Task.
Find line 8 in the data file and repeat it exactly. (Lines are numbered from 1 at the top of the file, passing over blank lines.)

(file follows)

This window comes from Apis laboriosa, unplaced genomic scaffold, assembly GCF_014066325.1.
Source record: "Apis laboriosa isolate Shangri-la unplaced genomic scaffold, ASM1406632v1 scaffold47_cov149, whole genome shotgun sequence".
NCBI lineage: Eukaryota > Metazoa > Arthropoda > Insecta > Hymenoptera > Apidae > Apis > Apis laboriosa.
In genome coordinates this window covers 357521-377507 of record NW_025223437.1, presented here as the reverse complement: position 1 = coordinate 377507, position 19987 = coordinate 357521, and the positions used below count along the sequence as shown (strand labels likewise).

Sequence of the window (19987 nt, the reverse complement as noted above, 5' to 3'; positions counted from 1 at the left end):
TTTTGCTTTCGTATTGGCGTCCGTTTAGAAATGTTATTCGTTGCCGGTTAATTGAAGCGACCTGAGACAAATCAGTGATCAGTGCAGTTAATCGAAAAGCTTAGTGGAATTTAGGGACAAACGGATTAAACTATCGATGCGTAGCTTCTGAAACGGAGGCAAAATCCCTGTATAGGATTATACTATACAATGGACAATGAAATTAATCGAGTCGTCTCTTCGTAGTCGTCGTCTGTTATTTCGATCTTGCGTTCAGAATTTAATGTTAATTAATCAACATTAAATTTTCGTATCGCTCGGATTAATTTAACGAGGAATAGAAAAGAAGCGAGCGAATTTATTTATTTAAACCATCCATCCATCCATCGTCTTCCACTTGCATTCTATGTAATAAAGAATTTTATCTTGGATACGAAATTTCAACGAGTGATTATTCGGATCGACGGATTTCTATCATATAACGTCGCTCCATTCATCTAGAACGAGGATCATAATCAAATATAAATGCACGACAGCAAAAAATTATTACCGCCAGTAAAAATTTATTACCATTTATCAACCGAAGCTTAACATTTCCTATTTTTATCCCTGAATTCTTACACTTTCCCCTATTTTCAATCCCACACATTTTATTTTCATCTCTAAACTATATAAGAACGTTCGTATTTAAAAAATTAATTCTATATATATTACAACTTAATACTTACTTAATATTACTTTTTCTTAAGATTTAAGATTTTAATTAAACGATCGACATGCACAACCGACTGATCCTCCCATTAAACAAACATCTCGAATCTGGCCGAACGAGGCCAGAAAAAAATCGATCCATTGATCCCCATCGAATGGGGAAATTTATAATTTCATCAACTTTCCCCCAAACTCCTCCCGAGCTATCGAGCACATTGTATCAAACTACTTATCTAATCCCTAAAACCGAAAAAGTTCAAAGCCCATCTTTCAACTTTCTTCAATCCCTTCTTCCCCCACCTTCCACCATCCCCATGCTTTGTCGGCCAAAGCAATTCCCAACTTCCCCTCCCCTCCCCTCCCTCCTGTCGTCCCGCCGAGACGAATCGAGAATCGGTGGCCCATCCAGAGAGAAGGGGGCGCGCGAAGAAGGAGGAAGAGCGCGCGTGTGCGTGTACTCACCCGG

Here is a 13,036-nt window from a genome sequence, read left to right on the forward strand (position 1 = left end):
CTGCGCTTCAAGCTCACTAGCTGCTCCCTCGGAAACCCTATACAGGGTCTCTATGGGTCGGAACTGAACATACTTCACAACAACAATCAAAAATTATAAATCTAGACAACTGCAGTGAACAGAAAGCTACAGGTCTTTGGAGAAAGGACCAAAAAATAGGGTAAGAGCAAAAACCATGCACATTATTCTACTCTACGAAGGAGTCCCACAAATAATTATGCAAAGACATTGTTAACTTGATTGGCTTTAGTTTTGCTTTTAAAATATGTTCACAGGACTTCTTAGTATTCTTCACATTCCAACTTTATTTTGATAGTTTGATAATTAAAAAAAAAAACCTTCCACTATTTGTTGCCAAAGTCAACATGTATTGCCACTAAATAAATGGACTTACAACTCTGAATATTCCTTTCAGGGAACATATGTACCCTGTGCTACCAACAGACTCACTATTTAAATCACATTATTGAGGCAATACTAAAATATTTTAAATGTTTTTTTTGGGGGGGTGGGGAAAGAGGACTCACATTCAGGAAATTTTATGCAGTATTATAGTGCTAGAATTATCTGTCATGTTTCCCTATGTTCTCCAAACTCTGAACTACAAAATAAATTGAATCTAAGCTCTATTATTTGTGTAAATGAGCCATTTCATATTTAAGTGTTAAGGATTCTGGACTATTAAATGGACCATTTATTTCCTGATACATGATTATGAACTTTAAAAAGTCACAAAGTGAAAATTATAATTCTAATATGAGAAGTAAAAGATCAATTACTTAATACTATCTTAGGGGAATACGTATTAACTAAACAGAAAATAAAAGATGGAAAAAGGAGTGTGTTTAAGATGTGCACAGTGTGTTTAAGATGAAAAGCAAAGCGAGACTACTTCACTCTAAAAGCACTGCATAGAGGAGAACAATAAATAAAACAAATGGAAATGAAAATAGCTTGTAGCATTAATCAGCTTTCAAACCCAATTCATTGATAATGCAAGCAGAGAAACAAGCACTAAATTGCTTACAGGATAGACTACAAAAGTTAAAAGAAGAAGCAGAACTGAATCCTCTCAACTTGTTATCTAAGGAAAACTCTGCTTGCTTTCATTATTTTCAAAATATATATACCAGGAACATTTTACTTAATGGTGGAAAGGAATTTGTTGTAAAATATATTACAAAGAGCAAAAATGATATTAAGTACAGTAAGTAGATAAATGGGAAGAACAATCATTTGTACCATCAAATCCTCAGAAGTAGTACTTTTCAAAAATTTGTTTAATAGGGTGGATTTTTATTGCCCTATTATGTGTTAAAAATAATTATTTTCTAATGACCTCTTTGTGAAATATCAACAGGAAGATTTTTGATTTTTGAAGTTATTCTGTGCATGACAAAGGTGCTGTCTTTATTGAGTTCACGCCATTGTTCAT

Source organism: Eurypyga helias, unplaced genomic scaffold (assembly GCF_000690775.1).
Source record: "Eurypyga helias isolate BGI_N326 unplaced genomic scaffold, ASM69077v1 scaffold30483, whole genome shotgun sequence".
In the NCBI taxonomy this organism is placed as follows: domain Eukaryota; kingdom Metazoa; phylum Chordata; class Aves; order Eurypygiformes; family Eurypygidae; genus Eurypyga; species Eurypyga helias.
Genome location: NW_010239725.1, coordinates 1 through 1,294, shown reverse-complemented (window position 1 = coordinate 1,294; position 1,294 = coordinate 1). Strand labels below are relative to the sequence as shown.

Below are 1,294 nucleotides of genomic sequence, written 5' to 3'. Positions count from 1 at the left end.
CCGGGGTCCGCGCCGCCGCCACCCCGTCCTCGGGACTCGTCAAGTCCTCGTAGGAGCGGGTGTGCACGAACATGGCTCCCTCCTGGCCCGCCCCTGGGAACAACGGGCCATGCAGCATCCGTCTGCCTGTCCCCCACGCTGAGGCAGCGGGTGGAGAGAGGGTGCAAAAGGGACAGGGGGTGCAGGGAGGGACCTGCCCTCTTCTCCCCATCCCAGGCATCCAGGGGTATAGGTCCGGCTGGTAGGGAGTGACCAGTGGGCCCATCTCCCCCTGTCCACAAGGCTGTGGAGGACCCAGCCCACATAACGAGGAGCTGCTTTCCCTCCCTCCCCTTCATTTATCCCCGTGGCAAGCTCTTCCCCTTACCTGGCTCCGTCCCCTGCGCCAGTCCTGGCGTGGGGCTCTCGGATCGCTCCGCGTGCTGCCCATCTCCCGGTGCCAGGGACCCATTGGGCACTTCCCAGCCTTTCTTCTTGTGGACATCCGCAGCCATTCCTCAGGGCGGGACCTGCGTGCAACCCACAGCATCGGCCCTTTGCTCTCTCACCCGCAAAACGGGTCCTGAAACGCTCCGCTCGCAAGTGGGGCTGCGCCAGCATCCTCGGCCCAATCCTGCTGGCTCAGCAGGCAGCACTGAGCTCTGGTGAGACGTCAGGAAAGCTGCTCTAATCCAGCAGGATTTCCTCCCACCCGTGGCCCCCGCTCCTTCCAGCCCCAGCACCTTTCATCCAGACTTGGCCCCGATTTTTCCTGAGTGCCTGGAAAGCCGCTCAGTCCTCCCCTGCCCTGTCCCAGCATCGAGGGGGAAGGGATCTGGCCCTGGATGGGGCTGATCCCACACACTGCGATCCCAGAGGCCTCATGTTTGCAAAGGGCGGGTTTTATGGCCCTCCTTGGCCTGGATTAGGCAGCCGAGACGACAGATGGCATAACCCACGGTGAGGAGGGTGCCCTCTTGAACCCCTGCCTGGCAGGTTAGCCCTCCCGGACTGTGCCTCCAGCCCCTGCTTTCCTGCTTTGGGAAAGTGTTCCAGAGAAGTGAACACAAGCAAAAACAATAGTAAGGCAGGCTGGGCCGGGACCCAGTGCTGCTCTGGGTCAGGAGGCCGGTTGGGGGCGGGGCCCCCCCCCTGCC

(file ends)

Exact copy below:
CTGCGCTTCAAGCTCACTAGCTGCTCCCTCGGAAACCCTATACAGGGTCTCTATGGGTCGGAACTGAACATACTTCACAACAACAATCAAAAATTATAAATCTAGACAACTGCAGTGAACAGAAAGCTACAGGTCTTTGGAGAAAGGACCAAAAAATAGGGTAAGAGCAAAAACCATGCACATTATTCTACTCTACGAAGGAGTCCCACAAATAATTATGCAAAGACATTGTTAACTTGATTGGCTTTAGTTTTGCTTTTAAAATATGTTCACAGGACTTCTTAGTATTCTTCACATTCCAACTTTATTTTGATAGTTTGATAATTAAAAAAAAAAACCTTCCACTATTTGTTGCCAAAGTCAACATGTATTGCCACTAAATAAATGGACTTACAACTCTGAATATTCCTTTCAGGGAACATATGTACCCTGTGCTACCAACAGACTCACTATTTAAATCACATTATTGAGGCAATACTAAAATATTTTAAATGTTTTTTTTGGGGGGGTGGGGAAAGAGGACTCACATTCAGGAAATTTTATGCAGTATTATAGTGCTAGAATTATCTGTCATGTTTCCCTATGTTCTCCAAACTCTGAACTACAAAATAAATTGAATCTAAGCTCTATTATTTGTGTAAATGAGCCATTTCATATTTAAGTGTTAAGGATTCTGGACTATTAAATGGACCATTTATTTCCTGATACATGATTATGAACTTTAAAAAGTCACAAAGTGAAAATTATAATTCTAATATGAGAAGTAAAAGATCAATTACTTAATACTATCTTAGGGGAATACGTATTAACTAAACAGAAAATAAAAGATGGAAAAAGGAGTGTGTTTAAGATGTGCACAGTGTGTTTAAGATGAAAAGCAAAGCGAGACTACTTCACTCTAAAAGCACTGCATAGAGGAGAACAATAAATAAAACAAATGGAAATGAAAATAGCTTGTAGCATTAATCAGCTTTCAAACCCAATTCATTGATAATGCAAGCAGAGAAACAAGCACTAAATTGCTTACAGGATAGACTACAAAAGTTAAAAGAAGAAGCAGAACTGAATCCTCTCAACTTGTTATCTAAGGAAAACTCTGCTTGCTTTCATTATTTTCAAAATATATATACCAGGAACATTTTACTTAATGGTGGAAAGGAATTTGTTGTAAAATATATTACAAAGAGCAAAAATGATATTAAGTACAGTAAGTAGATAAATGGGAAGAACAATCATTTGTACCATCAAATCCTCAGAAGTAGTACTTTTCAAAAATTTGTTTAATAGGGTGGATTTTTATTGCCCTATTATGTGTTAAAAATAATTATTTTCTAATGACCTCTTTGTGAAATATCAACAGGAAGATTTTTGATTTTTGAAGTTATTCTGTGCATGACAAAGGTGCTGTCTTTATTGAGTTCACGCCATTGTTCAT